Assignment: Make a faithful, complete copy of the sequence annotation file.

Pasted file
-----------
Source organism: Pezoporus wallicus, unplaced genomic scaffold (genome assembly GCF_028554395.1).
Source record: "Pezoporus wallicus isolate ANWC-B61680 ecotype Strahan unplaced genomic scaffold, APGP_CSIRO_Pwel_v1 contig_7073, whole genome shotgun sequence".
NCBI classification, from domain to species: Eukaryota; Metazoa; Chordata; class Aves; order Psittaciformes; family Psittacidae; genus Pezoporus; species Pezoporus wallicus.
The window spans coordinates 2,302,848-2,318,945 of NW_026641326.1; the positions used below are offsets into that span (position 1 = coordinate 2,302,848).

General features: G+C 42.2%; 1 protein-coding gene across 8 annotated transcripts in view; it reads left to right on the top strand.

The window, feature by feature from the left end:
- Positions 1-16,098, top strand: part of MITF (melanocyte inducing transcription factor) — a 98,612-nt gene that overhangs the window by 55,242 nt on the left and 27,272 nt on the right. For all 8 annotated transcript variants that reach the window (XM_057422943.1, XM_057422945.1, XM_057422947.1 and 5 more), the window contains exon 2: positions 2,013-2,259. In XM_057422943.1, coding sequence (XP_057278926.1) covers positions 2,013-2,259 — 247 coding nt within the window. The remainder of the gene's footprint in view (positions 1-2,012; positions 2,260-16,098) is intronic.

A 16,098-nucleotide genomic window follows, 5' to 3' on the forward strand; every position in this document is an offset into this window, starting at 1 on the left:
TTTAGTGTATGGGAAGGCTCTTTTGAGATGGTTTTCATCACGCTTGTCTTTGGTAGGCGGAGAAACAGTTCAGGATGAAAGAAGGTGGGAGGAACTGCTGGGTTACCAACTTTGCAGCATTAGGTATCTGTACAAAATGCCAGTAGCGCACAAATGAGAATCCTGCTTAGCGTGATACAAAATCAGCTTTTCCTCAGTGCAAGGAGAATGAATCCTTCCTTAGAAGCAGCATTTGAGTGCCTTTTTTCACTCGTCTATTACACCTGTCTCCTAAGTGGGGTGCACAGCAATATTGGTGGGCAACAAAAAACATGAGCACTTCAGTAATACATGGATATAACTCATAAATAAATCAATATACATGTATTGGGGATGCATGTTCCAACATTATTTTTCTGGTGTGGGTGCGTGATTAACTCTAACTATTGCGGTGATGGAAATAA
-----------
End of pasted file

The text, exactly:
Source organism: Pezoporus wallicus, unplaced genomic scaffold (genome assembly GCF_028554395.1).
Source record: "Pezoporus wallicus isolate ANWC-B61680 ecotype Strahan unplaced genomic scaffold, APGP_CSIRO_Pwel_v1 contig_7073, whole genome shotgun sequence".
NCBI classification, from domain to species: Eukaryota; Metazoa; Chordata; class Aves; order Psittaciformes; family Psittacidae; genus Pezoporus; species Pezoporus wallicus.
The window spans coordinates 2,302,848-2,318,945 of NW_026641326.1; the positions used below are offsets into that span (position 1 = coordinate 2,302,848).

General features: G+C 42.2%; 1 protein-coding gene across 8 annotated transcripts in view; it reads left to right on the top strand.

The window, feature by feature from the left end:
- Positions 1-16,098, top strand: part of MITF (melanocyte inducing transcription factor) — a 98,612-nt gene that overhangs the window by 55,242 nt on the left and 27,272 nt on the right. For all 8 annotated transcript variants that reach the window (XM_057422943.1, XM_057422945.1, XM_057422947.1 and 5 more), the window contains exon 2: positions 2,013-2,259. In XM_057422943.1, coding sequence (XP_057278926.1) covers positions 2,013-2,259 — 247 coding nt within the window. The remainder of the gene's footprint in view (positions 1-2,012; positions 2,260-16,098) is intronic.

A 16,098-nucleotide genomic window follows, 5' to 3' on the forward strand; every position in this document is an offset into this window, starting at 1 on the left:
TTTAGTGTATGGGAAGGCTCTTTTGAGATGGTTTTCATCACGCTTGTCTTTGGTAGGCGGAGAAACAGTTCAGGATGAAAGAAGGTGGGAGGAACTGCTGGGTTACCAACTTTGCAGCATTAGGTATCTGTACAAAATGCCAGTAGCGCACAAATGAGAATCCTGCTTAGCGTGATACAAAATCAGCTTTTCCTCAGTGCAAGGAGAATGAATCCTTCCTTAGAAGCAGCATTTGAGTGCCTTTTTTCACTCGTCTATTACACCTGTCTCCTAAGTGGGGTGCACAGCAATATTGGTGGGCAACAAAAAACATGAGCACTTCAGTAATACATGGATATAACTCATAAATAAATCAATATACATGTATTGGGGATGCATGTTCCAACATTATTTTTCTGGTGTGGGTGCGTGATTAACTCTAACTATTGCGGTGATGGAAATAA